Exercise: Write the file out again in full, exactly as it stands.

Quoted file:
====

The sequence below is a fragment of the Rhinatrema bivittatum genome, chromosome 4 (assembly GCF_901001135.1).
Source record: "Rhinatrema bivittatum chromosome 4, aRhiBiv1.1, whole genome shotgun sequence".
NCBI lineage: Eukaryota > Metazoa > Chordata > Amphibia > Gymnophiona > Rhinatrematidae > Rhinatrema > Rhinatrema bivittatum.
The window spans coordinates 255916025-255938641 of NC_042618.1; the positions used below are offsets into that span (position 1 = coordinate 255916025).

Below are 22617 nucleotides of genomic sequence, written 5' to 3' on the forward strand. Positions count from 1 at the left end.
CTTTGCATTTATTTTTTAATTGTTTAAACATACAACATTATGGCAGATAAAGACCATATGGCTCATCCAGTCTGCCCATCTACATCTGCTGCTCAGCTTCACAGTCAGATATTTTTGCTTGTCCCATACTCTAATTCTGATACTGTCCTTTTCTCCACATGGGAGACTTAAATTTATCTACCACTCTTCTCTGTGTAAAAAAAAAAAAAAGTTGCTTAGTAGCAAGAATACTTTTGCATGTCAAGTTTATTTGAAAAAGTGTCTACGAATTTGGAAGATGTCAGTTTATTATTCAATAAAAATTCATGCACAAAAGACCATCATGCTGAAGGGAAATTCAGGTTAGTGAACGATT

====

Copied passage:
The sequence below is a fragment of the Rhinatrema bivittatum genome, chromosome 4 (assembly GCF_901001135.1).
Source record: "Rhinatrema bivittatum chromosome 4, aRhiBiv1.1, whole genome shotgun sequence".
NCBI lineage: Eukaryota > Metazoa > Chordata > Amphibia > Gymnophiona > Rhinatrematidae > Rhinatrema > Rhinatrema bivittatum.
The window spans coordinates 255916025-255938641 of NC_042618.1; the positions used below are offsets into that span (position 1 = coordinate 255916025).

Below are 22617 nucleotides of genomic sequence, written 5' to 3' on the forward strand. Positions count from 1 at the left end.
CTTTGCATTTATTTTTTAATTGTTTAAACATACAACATTATGGCAGATAAAGACCATATGGCTCATCCAGTCTGCCCATCTACATCTGCTGCTCAGCTTCACAGTCAGATATTTTTGCTTGTCCCATACTCTAATTCTGATACTGTCCTTTTCTCCACATGGGAGACTTAAATTTATCTACCACTCTTCTCTGTGTAAAAAAAAAAAAAAGTTGCTTAGTAGCAAGAATACTTTTGCATGTCAAGTTTATTTGAAAAAGTGTCTACGAATTTGGAAGATGTCAGTTTATTATTCAATAAAAATTCATGCACAAAAGACCATCATGCTGAAGGGAAATTCAGGTTAGTGAACGATT